And besides, you see it now. That sadness behind Lead's eyes, the way he scans the horizon with hollow repetition. It was hard on him to do that, it was a hard choice. But he chose to keep the living alive, instead of cling to a corpse. You couldn't even begin to thank him for that sacrifice, for being surrogate to the guilt that would have hounded others. So you do the one thing you know he'll understand.

You clasp a hand on Lead's shoulder. He looks to you with questioning, almost hopeful eyes, as if he wants you to chew him out, to verbally beat him. It's easer to bear someone's open anger than quiet contempt.

But words never come. You stare him right in the eye, features set in a soft, mournful expression; a tiny, sad smile that reassures the promise of a tomorrow, and knowing eyes that speak the words you do not possess, telling him that you understand, that you feel his pain.

And just keep staring, neither of you breaking eye contact, until you're standing beside him, staring into the abyss. Until the abyss becomes you, and you the abyss.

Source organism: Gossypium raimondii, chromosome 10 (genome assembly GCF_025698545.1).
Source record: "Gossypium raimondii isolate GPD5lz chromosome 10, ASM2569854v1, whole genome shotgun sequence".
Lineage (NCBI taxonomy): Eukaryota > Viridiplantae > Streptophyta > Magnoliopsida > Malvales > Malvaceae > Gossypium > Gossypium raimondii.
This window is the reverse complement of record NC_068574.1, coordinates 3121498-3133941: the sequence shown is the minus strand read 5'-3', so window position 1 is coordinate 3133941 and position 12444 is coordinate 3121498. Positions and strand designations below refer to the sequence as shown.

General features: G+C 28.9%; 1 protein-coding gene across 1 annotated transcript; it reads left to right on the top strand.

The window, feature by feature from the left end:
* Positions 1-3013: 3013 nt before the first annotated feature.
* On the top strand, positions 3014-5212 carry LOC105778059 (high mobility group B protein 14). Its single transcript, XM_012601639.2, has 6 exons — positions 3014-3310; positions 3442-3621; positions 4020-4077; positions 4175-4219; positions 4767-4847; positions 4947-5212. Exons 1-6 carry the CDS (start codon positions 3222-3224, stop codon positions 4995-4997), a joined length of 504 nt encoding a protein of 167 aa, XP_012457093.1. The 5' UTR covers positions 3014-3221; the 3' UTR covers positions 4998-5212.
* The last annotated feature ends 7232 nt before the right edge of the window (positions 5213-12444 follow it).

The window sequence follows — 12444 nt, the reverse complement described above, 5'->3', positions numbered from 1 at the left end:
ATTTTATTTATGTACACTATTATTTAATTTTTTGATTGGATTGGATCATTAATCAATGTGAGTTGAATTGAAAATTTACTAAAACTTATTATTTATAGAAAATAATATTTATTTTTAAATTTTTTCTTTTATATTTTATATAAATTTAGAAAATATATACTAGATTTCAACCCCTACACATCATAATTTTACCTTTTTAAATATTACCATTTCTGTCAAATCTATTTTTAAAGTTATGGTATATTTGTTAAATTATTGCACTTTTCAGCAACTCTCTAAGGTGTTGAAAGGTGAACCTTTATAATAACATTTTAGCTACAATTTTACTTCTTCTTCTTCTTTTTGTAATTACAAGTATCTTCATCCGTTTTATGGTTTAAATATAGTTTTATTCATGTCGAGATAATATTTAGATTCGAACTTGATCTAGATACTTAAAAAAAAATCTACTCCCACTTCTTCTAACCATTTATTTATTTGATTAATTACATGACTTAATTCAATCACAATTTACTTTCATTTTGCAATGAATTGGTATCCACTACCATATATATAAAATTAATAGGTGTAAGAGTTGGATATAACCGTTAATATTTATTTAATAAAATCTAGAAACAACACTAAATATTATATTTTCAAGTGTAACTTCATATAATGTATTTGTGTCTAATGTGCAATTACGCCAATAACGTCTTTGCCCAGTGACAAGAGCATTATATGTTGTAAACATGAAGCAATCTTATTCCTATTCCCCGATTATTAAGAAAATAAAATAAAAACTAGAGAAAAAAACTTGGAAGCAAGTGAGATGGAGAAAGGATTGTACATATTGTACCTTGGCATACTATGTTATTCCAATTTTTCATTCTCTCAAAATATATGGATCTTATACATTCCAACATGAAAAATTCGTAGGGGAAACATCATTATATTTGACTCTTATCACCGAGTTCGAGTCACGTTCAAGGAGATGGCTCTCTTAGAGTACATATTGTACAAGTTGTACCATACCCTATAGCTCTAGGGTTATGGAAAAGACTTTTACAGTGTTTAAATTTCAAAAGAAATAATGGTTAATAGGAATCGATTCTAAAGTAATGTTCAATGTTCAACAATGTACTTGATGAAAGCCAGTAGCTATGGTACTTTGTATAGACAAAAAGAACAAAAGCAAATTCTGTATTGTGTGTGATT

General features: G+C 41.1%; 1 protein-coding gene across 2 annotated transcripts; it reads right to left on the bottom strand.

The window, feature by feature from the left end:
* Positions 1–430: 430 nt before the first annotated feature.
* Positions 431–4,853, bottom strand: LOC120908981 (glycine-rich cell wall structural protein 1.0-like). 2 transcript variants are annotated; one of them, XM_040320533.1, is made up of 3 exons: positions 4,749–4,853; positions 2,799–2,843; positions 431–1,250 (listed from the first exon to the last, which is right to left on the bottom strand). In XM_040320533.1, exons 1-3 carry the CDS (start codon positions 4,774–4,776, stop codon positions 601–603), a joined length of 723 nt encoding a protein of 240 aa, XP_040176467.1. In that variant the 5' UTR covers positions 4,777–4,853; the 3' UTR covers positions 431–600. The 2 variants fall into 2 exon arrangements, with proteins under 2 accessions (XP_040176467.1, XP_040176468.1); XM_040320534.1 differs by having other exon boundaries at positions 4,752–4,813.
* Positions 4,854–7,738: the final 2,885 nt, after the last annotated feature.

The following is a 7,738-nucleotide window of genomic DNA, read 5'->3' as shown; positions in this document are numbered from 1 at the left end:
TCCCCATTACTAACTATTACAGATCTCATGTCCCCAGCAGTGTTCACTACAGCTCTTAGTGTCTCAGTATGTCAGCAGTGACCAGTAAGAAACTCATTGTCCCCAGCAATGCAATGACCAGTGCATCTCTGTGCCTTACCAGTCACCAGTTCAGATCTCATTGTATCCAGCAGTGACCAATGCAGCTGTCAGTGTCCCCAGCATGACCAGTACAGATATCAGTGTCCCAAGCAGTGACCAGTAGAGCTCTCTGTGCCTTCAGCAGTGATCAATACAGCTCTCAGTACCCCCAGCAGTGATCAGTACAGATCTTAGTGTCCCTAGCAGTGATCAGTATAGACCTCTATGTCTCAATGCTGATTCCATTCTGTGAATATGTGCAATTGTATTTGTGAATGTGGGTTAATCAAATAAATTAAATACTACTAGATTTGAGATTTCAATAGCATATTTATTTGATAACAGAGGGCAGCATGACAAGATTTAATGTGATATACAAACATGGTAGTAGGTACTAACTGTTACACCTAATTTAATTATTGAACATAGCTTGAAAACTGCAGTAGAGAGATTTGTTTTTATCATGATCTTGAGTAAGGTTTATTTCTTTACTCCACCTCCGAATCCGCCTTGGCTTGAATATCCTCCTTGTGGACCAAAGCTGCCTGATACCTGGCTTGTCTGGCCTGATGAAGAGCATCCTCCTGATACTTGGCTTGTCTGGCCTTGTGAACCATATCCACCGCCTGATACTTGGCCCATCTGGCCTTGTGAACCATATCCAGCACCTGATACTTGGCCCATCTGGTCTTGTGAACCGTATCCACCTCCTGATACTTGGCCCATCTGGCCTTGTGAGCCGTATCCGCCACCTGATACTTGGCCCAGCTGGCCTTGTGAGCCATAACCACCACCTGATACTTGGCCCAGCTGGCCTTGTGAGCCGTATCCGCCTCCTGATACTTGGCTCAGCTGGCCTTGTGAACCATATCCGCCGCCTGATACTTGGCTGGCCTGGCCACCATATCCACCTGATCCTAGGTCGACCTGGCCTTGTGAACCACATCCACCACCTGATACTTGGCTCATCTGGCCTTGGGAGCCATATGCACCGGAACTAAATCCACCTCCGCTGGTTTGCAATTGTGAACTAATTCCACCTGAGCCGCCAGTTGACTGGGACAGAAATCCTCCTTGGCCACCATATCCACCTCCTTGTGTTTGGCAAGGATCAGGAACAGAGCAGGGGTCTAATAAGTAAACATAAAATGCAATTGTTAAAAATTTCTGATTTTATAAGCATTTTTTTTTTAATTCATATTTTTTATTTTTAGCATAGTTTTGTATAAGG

This sadness will never leave, either of you. No amount of time will erase it, no amount of drink drown it, no measure of happiness dull it. It will remain, like an eternal wound, because it must remain. Pain is one of few constants in life, to avoid or deny it is to deny humanity, and in so bearing it, in so cherishing the hurt: those who have fallen, those mistakes made, those wounds inflicted; none if it is in vain. For in blood and suffering, we must find life.

And we must remember it.


And so you stare. Into his eyes and straight through his soul, sharing the pain.

Finally, when the hurt is acknowledged, understood; When the sorrow of the moment has been etched upon your heart in silent memorial; you close your eyes, and nod.

Once, slowly. Silent respect paid to the dead, to Brains, to the part of you and Lead which has just died. A goodbye.

And Lead, heaving a shuddering breath, closes his eyes and does the same. Your heads touching gently.


Then it is over. The dead departed and the living yet in danger, you both lean out and give each other adamant looks, steel will, to survive and ensure the team's survival, reflected upon your steely features.

You will not die. You refuse to. And you'll be damned before you give up on this team. Things went south, but you'll make the best of it. The night is darkest before dawn, or some shit like that.


Lead's already plotting your next move, you can see it on his face. And so you wait, prepared to follow orders, and get shit done.